Working on a personal project until it's time to install the next kitchen
(fast approaching, so get ready Leon!)
Pictured on apbw is the basic corner cabinet casework I've been working on,
when I get a chance, the last three weeks ... complete with base and crown,
and finally standing on its on.
The trim piece on the middle rail and the four doors and shelves remain to
be fabricated, but the 76" tall case, which has been taking up space in the
shop and making it difficult to move about, is finally out of the way and
work can now commence on those parts.
For the "rest of the story":
Unlike last year, and since I finished the shop made Christmas gifts BEFORE
Halloween this year ... there's no hurry on this one.
Canasta anyone? :)
Thanks, Tom ... found those two boards at the very bottom (naturally) of a
3' high x 4' wide stack of 14' long rough, skip planed timber while hanging
on with one hand and all ten toes to the "second floor" of a lumber dealer's
Was glad to get my feet back on the ground, but it turned out to be worth
the risk to life and limb for that "wrap around" ray fleck on both sides of
the face frame.
Really nice medullary rays in that oak. You are one busy dude.
I'm impressed at the large format stuff you build in the space
available - IIR the dimensions of your shop space correctly.
You should see the mess I generate constructing a woodturning. :-o
Nice job, as usual.
Wondered if anyone would notice... ;-) I snuck in the back way...
Warm weather has me busy working on a house, so I don't get to do much
in the way of "woodworking" except in winter. This is the first
project for this winter:
You should have an appreciation for this more than many:
Replacement windows, doors, siding, building wrap and insulation:
More or less finished for the year:
Homemade material lift:
Every ton of building materials humped by me, alone, including
uncountable tons of Hardiplank, 58 bundles of shingles, door units
with sidelights, 3 (48"x62") double paned tempered glass picture
windows, and several truckloads of replacement framing and sheathing
to replace the termite eaten originals.
All that work, and it's still a McMansion in a dirty corporate owned
southern city. Tired and feeling way too old for this sort of thing...
My life is totally backwards - had it good in my teens and 20s. Now
I'm resorting to this due to the jobs sucking wind these days.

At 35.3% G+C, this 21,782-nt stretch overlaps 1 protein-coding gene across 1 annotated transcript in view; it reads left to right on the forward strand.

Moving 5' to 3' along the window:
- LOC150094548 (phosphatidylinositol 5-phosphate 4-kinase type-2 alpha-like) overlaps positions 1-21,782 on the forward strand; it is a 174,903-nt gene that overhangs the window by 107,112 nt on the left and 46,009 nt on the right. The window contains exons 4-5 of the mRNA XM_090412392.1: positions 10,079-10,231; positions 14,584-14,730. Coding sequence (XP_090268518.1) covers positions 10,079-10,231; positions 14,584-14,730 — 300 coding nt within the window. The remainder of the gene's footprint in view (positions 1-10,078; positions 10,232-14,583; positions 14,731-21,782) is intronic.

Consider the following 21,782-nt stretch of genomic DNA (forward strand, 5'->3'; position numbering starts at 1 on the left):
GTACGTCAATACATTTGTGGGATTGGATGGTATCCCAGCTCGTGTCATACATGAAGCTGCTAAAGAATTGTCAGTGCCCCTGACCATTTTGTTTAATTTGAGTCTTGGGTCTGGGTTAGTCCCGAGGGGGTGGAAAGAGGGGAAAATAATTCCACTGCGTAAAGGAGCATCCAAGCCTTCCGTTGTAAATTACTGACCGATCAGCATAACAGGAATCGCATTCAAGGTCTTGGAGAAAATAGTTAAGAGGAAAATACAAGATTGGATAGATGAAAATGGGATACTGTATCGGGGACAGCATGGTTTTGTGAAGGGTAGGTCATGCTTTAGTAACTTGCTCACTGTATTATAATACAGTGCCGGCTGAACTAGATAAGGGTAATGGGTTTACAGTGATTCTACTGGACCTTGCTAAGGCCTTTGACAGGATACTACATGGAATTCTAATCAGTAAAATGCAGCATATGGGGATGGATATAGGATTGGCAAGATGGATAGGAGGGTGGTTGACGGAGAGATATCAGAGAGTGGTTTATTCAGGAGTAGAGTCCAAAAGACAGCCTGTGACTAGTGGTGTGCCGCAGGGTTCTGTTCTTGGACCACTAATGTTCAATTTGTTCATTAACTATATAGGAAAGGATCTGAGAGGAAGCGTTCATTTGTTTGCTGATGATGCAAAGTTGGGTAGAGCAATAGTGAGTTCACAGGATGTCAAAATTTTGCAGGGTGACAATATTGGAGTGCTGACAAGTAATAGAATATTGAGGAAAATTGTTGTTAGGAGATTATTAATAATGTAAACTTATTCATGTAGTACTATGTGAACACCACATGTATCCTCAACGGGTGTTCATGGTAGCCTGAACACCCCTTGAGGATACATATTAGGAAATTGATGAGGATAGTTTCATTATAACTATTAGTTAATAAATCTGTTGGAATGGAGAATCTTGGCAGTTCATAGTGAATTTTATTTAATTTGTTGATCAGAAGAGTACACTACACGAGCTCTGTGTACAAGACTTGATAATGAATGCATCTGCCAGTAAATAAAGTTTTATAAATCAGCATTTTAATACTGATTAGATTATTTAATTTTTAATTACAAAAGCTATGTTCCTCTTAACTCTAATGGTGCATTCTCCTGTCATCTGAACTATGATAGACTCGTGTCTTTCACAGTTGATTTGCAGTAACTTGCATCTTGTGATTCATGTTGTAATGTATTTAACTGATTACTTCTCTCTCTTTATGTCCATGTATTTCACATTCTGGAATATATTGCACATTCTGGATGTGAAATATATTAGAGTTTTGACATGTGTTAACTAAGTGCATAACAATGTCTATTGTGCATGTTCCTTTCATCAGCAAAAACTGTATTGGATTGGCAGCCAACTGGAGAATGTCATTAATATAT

Slave Laborors, Lawyers, and Technology, Bah!
Great work, Greg!! That is something to be proud of!!
BTW, looks similar to some of what I've been building the past few years:
... although I subcontract most all of the work out due to too many years
under the bridge for that much humping (but I did the kitchens on the first
two by myself, and Leon and I have done the kitchens on the last three).
Yeah, I remember those trials and tribulations ... keep your chin up buddy!
You're doing better than you think.
Thanks. I'm not sure how profitable, considering the hours involved
versus the fact that I don't have a machine or a crew of slave
laborers to pump them out. Keeps me out of trouble, FWIW.
Thanks again. I feel a little like I'm gold plating a Vega, however.
The framing and materials faux pas' leave something to be desired.
They look a tad bigger than this abortion, I'd say. They sure look
good from the street views. Of course the proof of the pudding is a
closer inspection - something that isn't done very often around here.
I understand completely and emphatically. I'm no spring chicken.
Plumbing and electrical are considerably less taxing. And I really
hate sanding sheet rock and painting.
Incidentally, what brand/type of windows do you use?
I wasn't really impressed with these special orders, but they weren't
the most expensive either.
I does get pretty old being poked at like a specimen in a petri dish.
That's why the woodturnings - they keep me away from the locals. :-/
At least I'm not selling used cars to poor single mothers at the buy
now, repo later lot.
Good to see you're still around, along with a few other familiars.
I still read a few messages every month or so.
And if I don't see you before then, have a merry Christmas.
I'm a fan of quality vinyl windows in this climate for the low maintenance.
The higher grade Jeld-Wens is not bad, but I've noticed their quality seems
to be slipping lately ... the same grade they sold as "builder grade" five
or six years ago was a very good window, that grade now sucks.
As in all things, you get what you pay for.
I used the Carradco's by JeldWen. Seemed the best bang for the buck
in wooden windows. The locally stocked standard sized units I bought
at the outset were OK, but the drooping, fake bow windows required
custom order units which were poorer quality. On a couple of the
units, the sashes barely seal against the top/bottom jambs. You have
to manually insure they seal when closing. It appears they use stock
sized, pre-assembled sashes and the frames are built per customer
order. Tolerance stack up leaves excessive top/bottom clearances on
some. Not exactly what I was looking for when replacing for "energy
conservation." On top of that, when I got around to painting/staining,
the preinstalled sash latch screw holes were stripped and fell out
when loosened 45 degrees. Nice...
The best part was removing the originals, which were rotten (no head
flashing) and held in by two to four concrete nails driven through the
brickmold. Single pane, no insulation or caulk, no shims, trapezoidal
openings, and not even leveled. A couple nearly fell out when the